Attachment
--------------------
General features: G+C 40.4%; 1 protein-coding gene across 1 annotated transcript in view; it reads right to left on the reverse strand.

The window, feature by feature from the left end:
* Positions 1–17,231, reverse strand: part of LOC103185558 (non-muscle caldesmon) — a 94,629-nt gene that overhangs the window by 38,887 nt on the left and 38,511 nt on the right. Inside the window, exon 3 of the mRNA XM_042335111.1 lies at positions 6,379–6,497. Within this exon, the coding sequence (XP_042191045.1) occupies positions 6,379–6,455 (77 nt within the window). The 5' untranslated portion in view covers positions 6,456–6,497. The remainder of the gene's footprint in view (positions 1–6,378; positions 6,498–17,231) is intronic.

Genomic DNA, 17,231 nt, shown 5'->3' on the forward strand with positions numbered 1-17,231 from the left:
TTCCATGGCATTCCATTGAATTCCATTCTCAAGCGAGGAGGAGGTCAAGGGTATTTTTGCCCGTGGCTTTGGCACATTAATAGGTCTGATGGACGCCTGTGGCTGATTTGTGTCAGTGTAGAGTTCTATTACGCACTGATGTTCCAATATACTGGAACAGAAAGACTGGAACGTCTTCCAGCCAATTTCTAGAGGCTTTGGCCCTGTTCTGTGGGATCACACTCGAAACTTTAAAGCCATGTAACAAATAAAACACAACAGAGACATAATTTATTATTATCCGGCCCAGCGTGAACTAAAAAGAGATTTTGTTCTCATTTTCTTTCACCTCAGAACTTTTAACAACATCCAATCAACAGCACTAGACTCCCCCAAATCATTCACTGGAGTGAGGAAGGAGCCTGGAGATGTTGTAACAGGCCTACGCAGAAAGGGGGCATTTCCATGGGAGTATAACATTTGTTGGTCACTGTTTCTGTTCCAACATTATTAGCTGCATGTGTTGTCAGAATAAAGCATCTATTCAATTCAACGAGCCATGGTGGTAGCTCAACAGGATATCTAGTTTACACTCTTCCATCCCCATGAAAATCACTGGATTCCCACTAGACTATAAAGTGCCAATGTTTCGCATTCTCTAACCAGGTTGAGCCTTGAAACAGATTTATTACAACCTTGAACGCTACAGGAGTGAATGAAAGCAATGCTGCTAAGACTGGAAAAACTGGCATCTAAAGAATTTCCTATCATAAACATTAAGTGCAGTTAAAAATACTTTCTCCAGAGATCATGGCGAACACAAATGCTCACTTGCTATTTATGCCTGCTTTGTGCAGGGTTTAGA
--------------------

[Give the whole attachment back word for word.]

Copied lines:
General features: G+C 40.4%; 1 protein-coding gene across 1 annotated transcript in view; it reads right to left on the reverse strand.

The window, feature by feature from the left end:
* Positions 1–17,231, reverse strand: part of LOC103185558 (non-muscle caldesmon) — a 94,629-nt gene that overhangs the window by 38,887 nt on the left and 38,511 nt on the right. Inside the window, exon 3 of the mRNA XM_042335111.1 lies at positions 6,379–6,497. Within this exon, the coding sequence (XP_042191045.1) occupies positions 6,379–6,455 (77 nt within the window). The 5' untranslated portion in view covers positions 6,456–6,497. The remainder of the gene's footprint in view (positions 1–6,378; positions 6,498–17,231) is intronic.

Genomic DNA, 17,231 nt, shown 5'->3' on the forward strand with positions numbered 1-17,231 from the left:
TTCCATGGCATTCCATTGAATTCCATTCTCAAGCGAGGAGGAGGTCAAGGGTATTTTTGCCCGTGGCTTTGGCACATTAATAGGTCTGATGGACGCCTGTGGCTGATTTGTGTCAGTGTAGAGTTCTATTACGCACTGATGTTCCAATATACTGGAACAGAAAGACTGGAACGTCTTCCAGCCAATTTCTAGAGGCTTTGGCCCTGTTCTGTGGGATCACACTCGAAACTTTAAAGCCATGTAACAAATAAAACACAACAGAGACATAATTTATTATTATCCGGCCCAGCGTGAACTAAAAAGAGATTTTGTTCTCATTTTCTTTCACCTCAGAACTTTTAACAACATCCAATCAACAGCACTAGACTCCCCCAAATCATTCACTGGAGTGAGGAAGGAGCCTGGAGATGTTGTAACAGGCCTACGCAGAAAGGGGGCATTTCCATGGGAGTATAACATTTGTTGGTCACTGTTTCTGTTCCAACATTATTAGCTGCATGTGTTGTCAGAATAAAGCATCTATTCAATTCAACGAGCCATGGTGGTAGCTCAACAGGATATCTAGTTTACACTCTTCCATCCCCATGAAAATCACTGGATTCCCACTAGACTATAAAGTGCCAATGTTTCGCATTCTCTAACCAGGTTGAGCCTTGAAACAGATTTATTACAACCTTGAACGCTACAGGAGTGAATGAAAGCAATGCTGCTAAGACTGGAAAAACTGGCATCTAAAGAATTTCCTATCATAAACATTAAGTGCAGTTAAAAATACTTTCTCCAGAGATCATGGCGAACACAAATGCTCACTTGCTATTTATGCCTGCTTTGTGCAGGGTTTAGA